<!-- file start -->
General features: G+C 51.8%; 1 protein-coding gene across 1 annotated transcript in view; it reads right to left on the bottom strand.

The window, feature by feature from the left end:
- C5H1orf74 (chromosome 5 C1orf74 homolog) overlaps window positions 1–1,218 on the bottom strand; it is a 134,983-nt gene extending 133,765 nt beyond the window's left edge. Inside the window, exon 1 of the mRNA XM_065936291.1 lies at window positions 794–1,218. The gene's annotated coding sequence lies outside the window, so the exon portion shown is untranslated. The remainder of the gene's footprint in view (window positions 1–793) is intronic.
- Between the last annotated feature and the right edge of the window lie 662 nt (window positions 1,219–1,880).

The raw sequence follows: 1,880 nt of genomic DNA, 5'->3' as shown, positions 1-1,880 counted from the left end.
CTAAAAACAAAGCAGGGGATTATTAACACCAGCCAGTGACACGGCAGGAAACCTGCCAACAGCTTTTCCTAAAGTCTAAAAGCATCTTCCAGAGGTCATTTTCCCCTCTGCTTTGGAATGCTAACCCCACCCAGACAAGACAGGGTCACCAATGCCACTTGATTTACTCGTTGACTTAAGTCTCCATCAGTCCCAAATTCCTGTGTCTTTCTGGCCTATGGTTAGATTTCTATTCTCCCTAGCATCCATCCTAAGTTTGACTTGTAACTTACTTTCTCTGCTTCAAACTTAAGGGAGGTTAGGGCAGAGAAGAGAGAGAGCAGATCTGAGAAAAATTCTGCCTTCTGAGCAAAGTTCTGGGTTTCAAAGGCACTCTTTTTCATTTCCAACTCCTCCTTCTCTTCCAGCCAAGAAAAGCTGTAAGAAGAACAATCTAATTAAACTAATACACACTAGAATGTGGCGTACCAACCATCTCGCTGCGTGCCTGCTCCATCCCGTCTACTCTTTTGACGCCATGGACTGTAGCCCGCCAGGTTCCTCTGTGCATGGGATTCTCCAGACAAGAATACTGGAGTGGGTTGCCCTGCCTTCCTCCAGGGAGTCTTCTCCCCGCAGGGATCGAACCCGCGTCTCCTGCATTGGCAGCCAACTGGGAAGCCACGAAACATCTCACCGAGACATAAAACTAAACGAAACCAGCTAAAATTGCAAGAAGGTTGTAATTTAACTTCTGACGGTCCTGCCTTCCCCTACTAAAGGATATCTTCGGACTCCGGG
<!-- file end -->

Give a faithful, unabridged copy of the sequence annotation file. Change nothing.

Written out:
General features: G+C 51.8%; 1 protein-coding gene across 1 annotated transcript in view; it reads right to left on the bottom strand.

The window, feature by feature from the left end:
- C5H1orf74 (chromosome 5 C1orf74 homolog) overlaps window positions 1–1,218 on the bottom strand; it is a 134,983-nt gene extending 133,765 nt beyond the window's left edge. Inside the window, exon 1 of the mRNA XM_065936291.1 lies at window positions 794–1,218. The gene's annotated coding sequence lies outside the window, so the exon portion shown is untranslated. The remainder of the gene's footprint in view (window positions 1–793) is intronic.
- Between the last annotated feature and the right edge of the window lie 662 nt (window positions 1,219–1,880).

The raw sequence follows: 1,880 nt of genomic DNA, 5'->3' as shown, positions 1-1,880 counted from the left end.
CTAAAAACAAAGCAGGGGATTATTAACACCAGCCAGTGACACGGCAGGAAACCTGCCAACAGCTTTTCCTAAAGTCTAAAAGCATCTTCCAGAGGTCATTTTCCCCTCTGCTTTGGAATGCTAACCCCACCCAGACAAGACAGGGTCACCAATGCCACTTGATTTACTCGTTGACTTAAGTCTCCATCAGTCCCAAATTCCTGTGTCTTTCTGGCCTATGGTTAGATTTCTATTCTCCCTAGCATCCATCCTAAGTTTGACTTGTAACTTACTTTCTCTGCTTCAAACTTAAGGGAGGTTAGGGCAGAGAAGAGAGAGAGCAGATCTGAGAAAAATTCTGCCTTCTGAGCAAAGTTCTGGGTTTCAAAGGCACTCTTTTTCATTTCCAACTCCTCCTTCTCTTCCAGCCAAGAAAAGCTGTAAGAAGAACAATCTAATTAAACTAATACACACTAGAATGTGGCGTACCAACCATCTCGCTGCGTGCCTGCTCCATCCCGTCTACTCTTTTGACGCCATGGACTGTAGCCCGCCAGGTTCCTCTGTGCATGGGATTCTCCAGACAAGAATACTGGAGTGGGTTGCCCTGCCTTCCTCCAGGGAGTCTTCTCCCCGCAGGGATCGAACCCGCGTCTCCTGCATTGGCAGCCAACTGGGAAGCCACGAAACATCTCACCGAGACATAAAACTAAACGAAACCAGCTAAAATTGCAAGAAGGTTGTAATTTAACTTCTGACGGTCCTGCCTTCCCCTACTAAAGGATATCTTCGGACTCCGGG